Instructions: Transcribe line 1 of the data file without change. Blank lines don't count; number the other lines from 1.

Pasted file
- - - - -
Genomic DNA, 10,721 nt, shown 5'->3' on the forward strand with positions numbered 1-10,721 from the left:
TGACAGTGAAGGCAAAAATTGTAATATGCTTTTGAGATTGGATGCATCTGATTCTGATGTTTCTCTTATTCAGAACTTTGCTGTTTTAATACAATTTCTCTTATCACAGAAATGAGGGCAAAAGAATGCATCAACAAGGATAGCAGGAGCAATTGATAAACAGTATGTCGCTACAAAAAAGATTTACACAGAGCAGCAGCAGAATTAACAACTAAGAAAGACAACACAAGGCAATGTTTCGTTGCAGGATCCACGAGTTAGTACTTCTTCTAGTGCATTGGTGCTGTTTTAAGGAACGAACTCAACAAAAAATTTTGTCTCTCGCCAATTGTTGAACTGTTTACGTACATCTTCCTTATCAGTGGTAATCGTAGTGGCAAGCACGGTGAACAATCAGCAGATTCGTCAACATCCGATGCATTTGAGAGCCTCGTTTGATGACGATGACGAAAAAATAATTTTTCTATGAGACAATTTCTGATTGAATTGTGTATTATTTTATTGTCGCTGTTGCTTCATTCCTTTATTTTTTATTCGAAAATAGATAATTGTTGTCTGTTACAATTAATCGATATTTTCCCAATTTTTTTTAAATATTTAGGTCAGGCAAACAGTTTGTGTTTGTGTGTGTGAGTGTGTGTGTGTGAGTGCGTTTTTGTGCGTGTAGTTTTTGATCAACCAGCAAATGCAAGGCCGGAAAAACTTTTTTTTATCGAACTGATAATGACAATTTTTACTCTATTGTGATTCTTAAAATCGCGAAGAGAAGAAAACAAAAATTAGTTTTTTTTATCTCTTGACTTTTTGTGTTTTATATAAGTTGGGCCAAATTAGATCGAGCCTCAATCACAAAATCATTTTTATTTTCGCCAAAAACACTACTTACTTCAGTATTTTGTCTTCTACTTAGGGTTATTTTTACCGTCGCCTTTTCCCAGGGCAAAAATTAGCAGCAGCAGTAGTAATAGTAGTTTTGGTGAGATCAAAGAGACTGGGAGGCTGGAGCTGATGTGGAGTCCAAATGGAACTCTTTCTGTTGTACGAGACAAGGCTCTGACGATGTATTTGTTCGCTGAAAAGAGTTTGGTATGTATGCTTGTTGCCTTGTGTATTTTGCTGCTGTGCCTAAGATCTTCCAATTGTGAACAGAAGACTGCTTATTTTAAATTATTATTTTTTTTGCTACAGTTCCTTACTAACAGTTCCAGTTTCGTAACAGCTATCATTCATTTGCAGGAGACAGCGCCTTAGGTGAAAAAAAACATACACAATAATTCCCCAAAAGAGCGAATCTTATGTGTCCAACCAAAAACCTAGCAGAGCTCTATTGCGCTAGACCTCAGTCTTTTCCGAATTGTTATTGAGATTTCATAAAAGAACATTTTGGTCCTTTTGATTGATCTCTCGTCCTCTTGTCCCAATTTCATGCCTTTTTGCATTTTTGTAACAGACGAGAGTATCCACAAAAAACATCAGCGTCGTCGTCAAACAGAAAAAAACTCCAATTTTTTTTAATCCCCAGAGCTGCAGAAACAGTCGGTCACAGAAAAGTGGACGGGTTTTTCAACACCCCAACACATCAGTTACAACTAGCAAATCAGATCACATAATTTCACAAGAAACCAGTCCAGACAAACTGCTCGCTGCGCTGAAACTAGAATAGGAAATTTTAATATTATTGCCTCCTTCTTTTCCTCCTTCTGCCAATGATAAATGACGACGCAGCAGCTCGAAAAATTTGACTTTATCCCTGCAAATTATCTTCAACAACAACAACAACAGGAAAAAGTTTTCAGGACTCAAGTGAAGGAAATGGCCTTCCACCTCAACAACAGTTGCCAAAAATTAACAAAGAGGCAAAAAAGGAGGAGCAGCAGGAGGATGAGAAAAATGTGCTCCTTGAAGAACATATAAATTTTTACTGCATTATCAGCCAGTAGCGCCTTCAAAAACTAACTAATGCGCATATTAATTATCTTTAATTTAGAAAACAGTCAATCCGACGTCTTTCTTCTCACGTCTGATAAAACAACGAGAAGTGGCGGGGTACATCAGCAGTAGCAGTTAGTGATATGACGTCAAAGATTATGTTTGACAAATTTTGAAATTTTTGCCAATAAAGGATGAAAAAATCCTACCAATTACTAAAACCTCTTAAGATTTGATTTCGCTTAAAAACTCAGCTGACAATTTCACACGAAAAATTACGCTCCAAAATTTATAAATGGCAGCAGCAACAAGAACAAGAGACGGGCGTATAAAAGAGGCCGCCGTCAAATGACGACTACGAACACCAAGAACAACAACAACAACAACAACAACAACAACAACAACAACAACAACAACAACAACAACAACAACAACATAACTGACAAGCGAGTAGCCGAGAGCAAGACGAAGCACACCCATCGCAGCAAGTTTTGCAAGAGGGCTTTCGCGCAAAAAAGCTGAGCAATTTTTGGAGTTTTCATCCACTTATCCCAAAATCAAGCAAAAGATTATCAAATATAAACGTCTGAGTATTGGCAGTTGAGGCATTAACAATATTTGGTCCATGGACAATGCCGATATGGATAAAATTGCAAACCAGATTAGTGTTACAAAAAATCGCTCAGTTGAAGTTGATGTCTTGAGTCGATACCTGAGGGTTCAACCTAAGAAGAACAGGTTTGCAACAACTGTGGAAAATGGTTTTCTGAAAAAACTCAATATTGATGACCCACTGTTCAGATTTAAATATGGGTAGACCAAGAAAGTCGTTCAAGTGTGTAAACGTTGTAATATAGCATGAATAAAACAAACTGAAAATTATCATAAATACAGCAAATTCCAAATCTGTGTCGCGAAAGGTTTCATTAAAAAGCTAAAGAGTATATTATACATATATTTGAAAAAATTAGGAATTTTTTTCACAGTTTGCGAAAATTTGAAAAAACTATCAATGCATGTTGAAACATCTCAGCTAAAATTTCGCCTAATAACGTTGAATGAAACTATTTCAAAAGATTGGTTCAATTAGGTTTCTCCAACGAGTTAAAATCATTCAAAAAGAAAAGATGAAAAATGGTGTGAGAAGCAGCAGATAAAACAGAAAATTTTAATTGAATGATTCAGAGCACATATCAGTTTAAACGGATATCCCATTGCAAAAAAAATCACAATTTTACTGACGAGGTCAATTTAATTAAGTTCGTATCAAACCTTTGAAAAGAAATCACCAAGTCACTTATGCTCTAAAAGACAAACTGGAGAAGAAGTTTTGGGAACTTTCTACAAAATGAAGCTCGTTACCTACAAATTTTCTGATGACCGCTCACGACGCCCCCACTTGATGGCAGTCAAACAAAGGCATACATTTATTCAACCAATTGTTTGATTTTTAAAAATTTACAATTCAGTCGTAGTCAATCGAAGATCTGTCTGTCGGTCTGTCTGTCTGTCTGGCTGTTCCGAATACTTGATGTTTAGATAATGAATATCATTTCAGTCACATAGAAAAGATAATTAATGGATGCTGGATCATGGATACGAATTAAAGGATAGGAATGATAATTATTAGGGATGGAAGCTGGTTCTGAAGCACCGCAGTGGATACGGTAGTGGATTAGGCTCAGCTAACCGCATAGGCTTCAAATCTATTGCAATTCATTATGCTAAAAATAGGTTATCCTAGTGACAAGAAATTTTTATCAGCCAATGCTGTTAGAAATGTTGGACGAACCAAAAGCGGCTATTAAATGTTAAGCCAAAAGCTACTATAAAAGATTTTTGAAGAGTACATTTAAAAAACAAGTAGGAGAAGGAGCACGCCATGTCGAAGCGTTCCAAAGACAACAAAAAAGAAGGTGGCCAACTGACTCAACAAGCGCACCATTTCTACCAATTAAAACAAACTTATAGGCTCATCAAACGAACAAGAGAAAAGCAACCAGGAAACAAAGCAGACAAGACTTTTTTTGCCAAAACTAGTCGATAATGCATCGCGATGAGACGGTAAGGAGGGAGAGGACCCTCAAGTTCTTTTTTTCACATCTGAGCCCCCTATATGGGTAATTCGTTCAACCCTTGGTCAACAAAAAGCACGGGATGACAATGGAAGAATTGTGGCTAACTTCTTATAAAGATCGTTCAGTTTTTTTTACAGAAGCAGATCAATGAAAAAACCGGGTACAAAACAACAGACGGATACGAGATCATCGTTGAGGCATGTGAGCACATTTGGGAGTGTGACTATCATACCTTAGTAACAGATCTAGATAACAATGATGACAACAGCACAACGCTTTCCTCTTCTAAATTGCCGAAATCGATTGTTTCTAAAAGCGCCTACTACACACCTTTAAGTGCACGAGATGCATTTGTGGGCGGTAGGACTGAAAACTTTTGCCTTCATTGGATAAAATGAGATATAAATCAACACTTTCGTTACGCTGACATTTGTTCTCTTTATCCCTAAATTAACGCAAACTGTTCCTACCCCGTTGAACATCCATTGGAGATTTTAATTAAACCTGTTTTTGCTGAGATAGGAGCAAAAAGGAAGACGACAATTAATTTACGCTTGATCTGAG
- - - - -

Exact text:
Genomic DNA, 10,721 nt, shown 5'->3' on the forward strand with positions numbered 1-10,721 from the left: